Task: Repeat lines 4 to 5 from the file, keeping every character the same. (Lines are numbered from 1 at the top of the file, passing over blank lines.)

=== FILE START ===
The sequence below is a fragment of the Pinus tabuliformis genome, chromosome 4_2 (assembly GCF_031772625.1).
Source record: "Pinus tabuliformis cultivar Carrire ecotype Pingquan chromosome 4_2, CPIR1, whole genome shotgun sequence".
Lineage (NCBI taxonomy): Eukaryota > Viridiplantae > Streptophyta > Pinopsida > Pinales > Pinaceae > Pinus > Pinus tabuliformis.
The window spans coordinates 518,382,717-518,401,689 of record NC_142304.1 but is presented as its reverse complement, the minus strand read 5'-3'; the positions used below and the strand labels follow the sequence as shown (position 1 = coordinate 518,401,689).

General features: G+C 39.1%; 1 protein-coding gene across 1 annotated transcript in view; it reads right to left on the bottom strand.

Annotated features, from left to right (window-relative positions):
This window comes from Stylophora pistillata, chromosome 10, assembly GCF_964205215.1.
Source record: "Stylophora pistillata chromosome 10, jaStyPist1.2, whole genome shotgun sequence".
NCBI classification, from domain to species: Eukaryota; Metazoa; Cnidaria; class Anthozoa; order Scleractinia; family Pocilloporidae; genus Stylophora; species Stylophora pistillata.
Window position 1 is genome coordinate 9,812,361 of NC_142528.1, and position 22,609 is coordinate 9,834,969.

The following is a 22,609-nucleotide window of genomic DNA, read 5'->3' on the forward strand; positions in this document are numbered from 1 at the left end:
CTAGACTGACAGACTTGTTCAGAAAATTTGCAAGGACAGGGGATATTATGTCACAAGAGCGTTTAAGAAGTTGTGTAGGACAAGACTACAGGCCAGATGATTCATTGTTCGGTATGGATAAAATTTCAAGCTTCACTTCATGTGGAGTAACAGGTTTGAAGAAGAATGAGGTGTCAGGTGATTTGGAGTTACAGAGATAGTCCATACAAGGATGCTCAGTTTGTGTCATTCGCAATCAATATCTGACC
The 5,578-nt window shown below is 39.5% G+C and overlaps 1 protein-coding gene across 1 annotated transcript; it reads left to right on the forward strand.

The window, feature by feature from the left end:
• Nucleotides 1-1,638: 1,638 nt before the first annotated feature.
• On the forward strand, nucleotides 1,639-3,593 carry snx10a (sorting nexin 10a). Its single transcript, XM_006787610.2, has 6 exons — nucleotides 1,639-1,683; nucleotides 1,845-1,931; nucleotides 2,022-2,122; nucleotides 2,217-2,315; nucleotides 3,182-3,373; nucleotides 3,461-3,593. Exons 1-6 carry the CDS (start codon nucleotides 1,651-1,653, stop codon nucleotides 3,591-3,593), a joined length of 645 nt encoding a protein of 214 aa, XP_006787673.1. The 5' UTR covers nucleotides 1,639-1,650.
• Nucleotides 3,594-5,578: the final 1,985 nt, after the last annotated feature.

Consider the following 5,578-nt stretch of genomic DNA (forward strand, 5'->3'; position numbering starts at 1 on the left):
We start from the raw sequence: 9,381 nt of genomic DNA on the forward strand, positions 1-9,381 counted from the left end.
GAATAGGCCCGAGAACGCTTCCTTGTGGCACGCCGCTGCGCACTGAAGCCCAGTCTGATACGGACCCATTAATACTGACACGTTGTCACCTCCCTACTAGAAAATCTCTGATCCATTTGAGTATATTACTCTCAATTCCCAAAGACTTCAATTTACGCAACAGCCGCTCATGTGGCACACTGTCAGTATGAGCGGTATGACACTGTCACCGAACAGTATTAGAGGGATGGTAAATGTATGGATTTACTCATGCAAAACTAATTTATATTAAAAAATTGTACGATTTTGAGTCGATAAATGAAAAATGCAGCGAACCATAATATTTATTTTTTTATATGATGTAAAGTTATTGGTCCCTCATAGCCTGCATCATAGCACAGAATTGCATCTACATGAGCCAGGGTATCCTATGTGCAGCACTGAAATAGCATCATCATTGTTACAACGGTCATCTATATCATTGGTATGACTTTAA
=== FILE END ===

The window spans coordinates 518,382,717-518,401,689 of record NC_142304.1 but is presented as its reverse complement, the minus strand read 5'-3'; the positions used below and the strand labels follow the sequence as shown (position 1 = coordinate 518,401,689).

General features: G+C 39.1%; 1 protein-coding gene across 1 annotated transcript in view; it reads right to left on the bottom strand.